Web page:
Read:  I Corinthians 1:4-9

                                                    Matthew 16:13-23


Scripture says that Abraham, all his life, lived in tents, kept moving, never settled down, because he looked forward to a city which has foundations, whose builder and maker is God.


We are Abraham's descendants in the Spirit, and we do the same. God has given us a vision of the city He has pre­pared for us. We spend our lives moving toward it through this world of shadows. And all along the way God sustains us with a thousand delicious foretastes of the good things that wait for us when we pass through its gates.

But, until we reach those gates, Satan, the god of this world, is busy trying to frighten us, or enchant us off the narrow road. Trying to keep us from reaching glory. And the way Satan does it is by working on our guilt. He either overwhelms us with our guilt and tells us we're hopeless, we might as well quit, "You're never going to make it, so why don't you just give up now?", or he enchants us.


- Makes us think that guilt is no longer a danger.

- Makes us to think that we've already arrived at the City of God.


The problem for most of us is the latter. We keep falling into a state of false security. Even though the City of God is still far off, gleaming in God's changeless light, we sometimes think we're already there.

Something happens to our minds that causes us to see these jagged, desolate rocks as if they were walls of shining pearl, and these dead trees covered with vultures as if they were golden stairs filled with angel choirs. Satan wraps himself in the best light he can manufacture and says, "I am the Christ".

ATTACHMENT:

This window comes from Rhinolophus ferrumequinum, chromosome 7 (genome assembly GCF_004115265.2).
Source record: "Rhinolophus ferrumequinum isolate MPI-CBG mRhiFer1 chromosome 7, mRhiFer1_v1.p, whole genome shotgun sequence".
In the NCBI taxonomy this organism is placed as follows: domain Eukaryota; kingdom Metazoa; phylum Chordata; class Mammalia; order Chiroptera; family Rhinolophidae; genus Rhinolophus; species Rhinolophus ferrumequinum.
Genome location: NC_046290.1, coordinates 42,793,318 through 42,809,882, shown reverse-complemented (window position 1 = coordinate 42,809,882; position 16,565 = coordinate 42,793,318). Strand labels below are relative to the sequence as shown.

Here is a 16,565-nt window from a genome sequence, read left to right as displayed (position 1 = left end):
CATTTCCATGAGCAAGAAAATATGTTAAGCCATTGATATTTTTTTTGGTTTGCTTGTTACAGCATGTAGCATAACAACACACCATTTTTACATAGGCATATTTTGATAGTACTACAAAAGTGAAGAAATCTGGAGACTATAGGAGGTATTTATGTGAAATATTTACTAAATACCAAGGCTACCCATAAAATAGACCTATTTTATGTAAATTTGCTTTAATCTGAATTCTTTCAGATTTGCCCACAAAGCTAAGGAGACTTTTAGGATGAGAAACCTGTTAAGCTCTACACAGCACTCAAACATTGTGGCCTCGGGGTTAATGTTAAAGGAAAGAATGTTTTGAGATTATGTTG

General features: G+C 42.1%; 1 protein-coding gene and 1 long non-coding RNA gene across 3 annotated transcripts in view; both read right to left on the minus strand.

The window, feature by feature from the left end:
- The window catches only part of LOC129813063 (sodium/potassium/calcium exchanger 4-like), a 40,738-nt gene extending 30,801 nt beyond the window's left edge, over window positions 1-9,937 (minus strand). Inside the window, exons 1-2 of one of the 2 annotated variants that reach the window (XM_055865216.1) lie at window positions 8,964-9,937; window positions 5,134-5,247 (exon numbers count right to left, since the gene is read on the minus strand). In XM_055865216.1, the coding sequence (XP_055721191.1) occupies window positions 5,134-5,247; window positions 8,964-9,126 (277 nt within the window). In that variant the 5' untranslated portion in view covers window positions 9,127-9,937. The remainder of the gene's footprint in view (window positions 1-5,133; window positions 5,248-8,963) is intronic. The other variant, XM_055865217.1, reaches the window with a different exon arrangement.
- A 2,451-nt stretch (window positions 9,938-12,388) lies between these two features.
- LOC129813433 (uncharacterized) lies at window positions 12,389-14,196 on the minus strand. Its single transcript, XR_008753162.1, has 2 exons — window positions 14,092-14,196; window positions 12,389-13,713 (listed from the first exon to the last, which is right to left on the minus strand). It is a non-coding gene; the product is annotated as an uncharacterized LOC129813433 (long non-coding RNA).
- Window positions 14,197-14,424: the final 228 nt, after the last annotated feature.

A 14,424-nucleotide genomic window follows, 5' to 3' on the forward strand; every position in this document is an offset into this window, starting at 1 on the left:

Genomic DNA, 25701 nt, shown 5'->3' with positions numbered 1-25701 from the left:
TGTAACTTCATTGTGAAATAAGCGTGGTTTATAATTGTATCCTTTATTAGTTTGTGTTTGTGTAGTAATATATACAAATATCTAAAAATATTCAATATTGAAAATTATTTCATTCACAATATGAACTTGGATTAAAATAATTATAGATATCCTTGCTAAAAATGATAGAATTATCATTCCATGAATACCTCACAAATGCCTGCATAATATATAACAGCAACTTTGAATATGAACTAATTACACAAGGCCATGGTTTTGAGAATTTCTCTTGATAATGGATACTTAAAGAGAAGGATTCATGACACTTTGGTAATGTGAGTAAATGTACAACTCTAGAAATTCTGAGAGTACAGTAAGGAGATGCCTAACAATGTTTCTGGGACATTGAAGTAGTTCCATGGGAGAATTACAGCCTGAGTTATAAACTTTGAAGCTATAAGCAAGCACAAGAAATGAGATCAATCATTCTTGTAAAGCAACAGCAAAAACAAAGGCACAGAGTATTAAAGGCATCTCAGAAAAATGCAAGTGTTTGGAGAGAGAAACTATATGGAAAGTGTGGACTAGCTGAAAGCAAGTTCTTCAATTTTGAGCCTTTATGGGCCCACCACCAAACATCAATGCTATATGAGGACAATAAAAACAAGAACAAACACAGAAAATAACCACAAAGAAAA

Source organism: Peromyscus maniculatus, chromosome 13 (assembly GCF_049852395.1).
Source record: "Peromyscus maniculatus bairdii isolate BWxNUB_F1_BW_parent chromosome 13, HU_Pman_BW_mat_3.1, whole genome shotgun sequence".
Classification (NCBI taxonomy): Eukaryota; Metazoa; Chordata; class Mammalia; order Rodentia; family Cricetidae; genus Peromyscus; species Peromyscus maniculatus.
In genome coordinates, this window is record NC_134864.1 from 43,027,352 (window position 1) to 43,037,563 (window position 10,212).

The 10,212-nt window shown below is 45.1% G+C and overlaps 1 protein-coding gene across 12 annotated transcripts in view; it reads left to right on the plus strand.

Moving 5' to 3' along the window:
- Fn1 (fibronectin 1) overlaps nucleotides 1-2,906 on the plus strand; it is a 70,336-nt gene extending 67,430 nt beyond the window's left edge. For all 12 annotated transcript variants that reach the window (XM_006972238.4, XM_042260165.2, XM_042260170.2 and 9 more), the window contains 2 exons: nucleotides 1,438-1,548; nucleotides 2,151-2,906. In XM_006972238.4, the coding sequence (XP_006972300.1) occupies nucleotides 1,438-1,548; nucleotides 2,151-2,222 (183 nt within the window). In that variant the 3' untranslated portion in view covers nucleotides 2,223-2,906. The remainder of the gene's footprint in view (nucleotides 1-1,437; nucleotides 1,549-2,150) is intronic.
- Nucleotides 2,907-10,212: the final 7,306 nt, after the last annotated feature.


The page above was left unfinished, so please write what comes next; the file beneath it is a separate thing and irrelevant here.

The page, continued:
When we awaken from this illusion, we discover that what seemed to be the City of God is, in fact, a wilderness. And the highway to the City is nowhere in sight.

So Jesus warns us,


"If anyone says to you, 'Lo, here is the Christ' or 'There he is', do not believe it. For false christs and false prophets will arise and show great signs and wonders so as to lead astray, if possible, the very elect".


So Paul warns Timothy about Hymenaeus and Philetus who have swerved from the truth by holding that the re­surrection is past already, urges the Thessalonians "not to be quickly shaken in mind or excited either by spirit or by word or by letter purporting to be from us to the effect that the day of the Lord has come".


But it doesn't have to be some flashy false prophet or some far-out doctrine. Perhaps it's just that com­fortable feeling of security that creeps up on you after you've won a victory or after you've experienced a revelation from God.


Satan says,

  "Look what God revealed to you!

Look at the power God just poured out on you. Now you're on the inside track!"


In Matthew 16 Peter makes the fantastic proclamation under the anointing of the Spirit,


"You are the Christ, the Son of the living God".


And Jesus, filled with joy that the revelation has finally come to one of His disciples,

says,  "Blessed are you Simon, son of Jonah. For flesh and blood has not revealed  

this to you but my Father who is in heaven. And I tell you, you are the Rock. And on this Rock will I build my church and the gates of death shall not prevail against it. I will give you the keys of the Kingdom of heaven and whatever you bind on earth shall be bound in heaven and whatever you loose on earth shall be loosed in heaven".


How those words must have echoed in Peter's mind as he lay down to sleep that night. Then the Evil One slips in and begins whispering all the things Peter's flesh wants to hear.